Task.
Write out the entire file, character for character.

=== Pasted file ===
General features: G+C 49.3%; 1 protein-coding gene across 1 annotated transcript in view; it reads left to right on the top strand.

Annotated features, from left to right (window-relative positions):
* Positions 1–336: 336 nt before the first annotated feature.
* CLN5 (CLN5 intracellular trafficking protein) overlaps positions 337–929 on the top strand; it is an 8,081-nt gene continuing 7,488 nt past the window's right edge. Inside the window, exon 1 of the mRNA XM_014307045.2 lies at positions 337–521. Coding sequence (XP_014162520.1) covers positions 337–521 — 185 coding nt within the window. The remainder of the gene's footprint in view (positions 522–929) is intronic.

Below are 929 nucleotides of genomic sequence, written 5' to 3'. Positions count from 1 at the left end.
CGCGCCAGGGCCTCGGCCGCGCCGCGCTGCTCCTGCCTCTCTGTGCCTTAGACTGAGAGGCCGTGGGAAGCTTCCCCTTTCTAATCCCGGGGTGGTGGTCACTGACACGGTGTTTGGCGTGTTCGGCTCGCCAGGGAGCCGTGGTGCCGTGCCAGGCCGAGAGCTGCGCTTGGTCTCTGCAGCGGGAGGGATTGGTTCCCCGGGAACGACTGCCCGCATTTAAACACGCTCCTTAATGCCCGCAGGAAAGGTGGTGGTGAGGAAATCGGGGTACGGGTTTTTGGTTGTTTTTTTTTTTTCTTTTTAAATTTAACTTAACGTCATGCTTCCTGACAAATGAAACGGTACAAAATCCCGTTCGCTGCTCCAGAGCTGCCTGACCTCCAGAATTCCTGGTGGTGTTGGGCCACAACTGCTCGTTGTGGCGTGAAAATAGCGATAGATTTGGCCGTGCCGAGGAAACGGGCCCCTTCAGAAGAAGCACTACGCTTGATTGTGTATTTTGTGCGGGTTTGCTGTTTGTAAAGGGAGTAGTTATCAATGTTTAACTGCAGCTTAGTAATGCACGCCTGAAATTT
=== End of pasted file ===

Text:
General features: G+C 49.3%; 1 protein-coding gene across 1 annotated transcript in view; it reads left to right on the top strand.

Annotated features, from left to right (window-relative positions):
* Positions 1–336: 336 nt before the first annotated feature.
* CLN5 (CLN5 intracellular trafficking protein) overlaps positions 337–929 on the top strand; it is an 8,081-nt gene continuing 7,488 nt past the window's right edge. Inside the window, exon 1 of the mRNA XM_014307045.2 lies at positions 337–521. Coding sequence (XP_014162520.1) covers positions 337–521 — 185 coding nt within the window. The remainder of the gene's footprint in view (positions 522–929) is intronic.

Below are 929 nucleotides of genomic sequence, written 5' to 3'. Positions count from 1 at the left end.
CGCGCCAGGGCCTCGGCCGCGCCGCGCTGCTCCTGCCTCTCTGTGCCTTAGACTGAGAGGCCGTGGGAAGCTTCCCCTTTCTAATCCCGGGGTGGTGGTCACTGACACGGTGTTTGGCGTGTTCGGCTCGCCAGGGAGCCGTGGTGCCGTGCCAGGCCGAGAGCTGCGCTTGGTCTCTGCAGCGGGAGGGATTGGTTCCCCGGGAACGACTGCCCGCATTTAAACACGCTCCTTAATGCCCGCAGGAAAGGTGGTGGTGAGGAAATCGGGGTACGGGTTTTTGGTTGTTTTTTTTTTTTCTTTTTAAATTTAACTTAACGTCATGCTTCCTGACAAATGAAACGGTACAAAATCCCGTTCGCTGCTCCAGAGCTGCCTGACCTCCAGAATTCCTGGTGGTGTTGGGCCACAACTGCTCGTTGTGGCGTGAAAATAGCGATAGATTTGGCCGTGCCGAGGAAACGGGCCCCTTCAGAAGAAGCACTACGCTTGATTGTGTATTTTGTGCGGGTTTGCTGTTTGTAAAGGGAGTAGTTATCAATGTTTAACTGCAGCTTAGTAATGCACGCCTGAAATTT